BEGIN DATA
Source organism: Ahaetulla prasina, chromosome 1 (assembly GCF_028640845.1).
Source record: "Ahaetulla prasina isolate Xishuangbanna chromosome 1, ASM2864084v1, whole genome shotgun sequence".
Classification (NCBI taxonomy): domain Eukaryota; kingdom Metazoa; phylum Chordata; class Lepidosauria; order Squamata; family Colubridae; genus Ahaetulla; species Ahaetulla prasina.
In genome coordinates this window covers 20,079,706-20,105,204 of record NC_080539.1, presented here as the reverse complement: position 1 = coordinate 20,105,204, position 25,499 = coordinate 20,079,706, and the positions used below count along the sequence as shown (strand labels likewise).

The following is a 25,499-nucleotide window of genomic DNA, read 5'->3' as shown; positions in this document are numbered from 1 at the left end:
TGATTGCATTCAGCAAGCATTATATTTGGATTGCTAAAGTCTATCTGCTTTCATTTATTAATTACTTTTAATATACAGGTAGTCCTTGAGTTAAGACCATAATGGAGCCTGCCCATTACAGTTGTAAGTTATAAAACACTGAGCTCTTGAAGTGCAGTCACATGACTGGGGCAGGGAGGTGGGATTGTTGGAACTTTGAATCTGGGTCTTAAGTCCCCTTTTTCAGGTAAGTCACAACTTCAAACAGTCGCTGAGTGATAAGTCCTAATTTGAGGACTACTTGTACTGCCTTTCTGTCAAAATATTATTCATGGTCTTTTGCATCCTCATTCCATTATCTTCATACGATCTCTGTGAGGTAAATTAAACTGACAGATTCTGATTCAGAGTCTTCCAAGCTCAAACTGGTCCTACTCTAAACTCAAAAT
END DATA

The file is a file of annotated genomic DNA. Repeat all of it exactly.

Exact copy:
Source organism: Ahaetulla prasina, chromosome 1 (assembly GCF_028640845.1).
Source record: "Ahaetulla prasina isolate Xishuangbanna chromosome 1, ASM2864084v1, whole genome shotgun sequence".
Classification (NCBI taxonomy): domain Eukaryota; kingdom Metazoa; phylum Chordata; class Lepidosauria; order Squamata; family Colubridae; genus Ahaetulla; species Ahaetulla prasina.
In genome coordinates this window covers 20,079,706-20,105,204 of record NC_080539.1, presented here as the reverse complement: position 1 = coordinate 20,105,204, position 25,499 = coordinate 20,079,706, and the positions used below count along the sequence as shown (strand labels likewise).

The following is a 25,499-nucleotide window of genomic DNA, read 5'->3' as shown; positions in this document are numbered from 1 at the left end:
TGATTGCATTCAGCAAGCATTATATTTGGATTGCTAAAGTCTATCTGCTTTCATTTATTAATTACTTTTAATATACAGGTAGTCCTTGAGTTAAGACCATAATGGAGCCTGCCCATTACAGTTGTAAGTTATAAAACACTGAGCTCTTGAAGTGCAGTCACATGACTGGGGCAGGGAGGTGGGATTGTTGGAACTTTGAATCTGGGTCTTAAGTCCCCTTTTTCAGGTAAGTCACAACTTCAAACAGTCGCTGAGTGATAAGTCCTAATTTGAGGACTACTTGTACTGCCTTTCTGTCAAAATATTATTCATGGTCTTTTGCATCCTCATTCCATTATCTTCATACGATCTCTGTGAGGTAAATTAAACTGACAGATTCTGATTCAGAGTCTTCCAAGCTCAAACTGGTCCTACTCTAAACTCAAAAT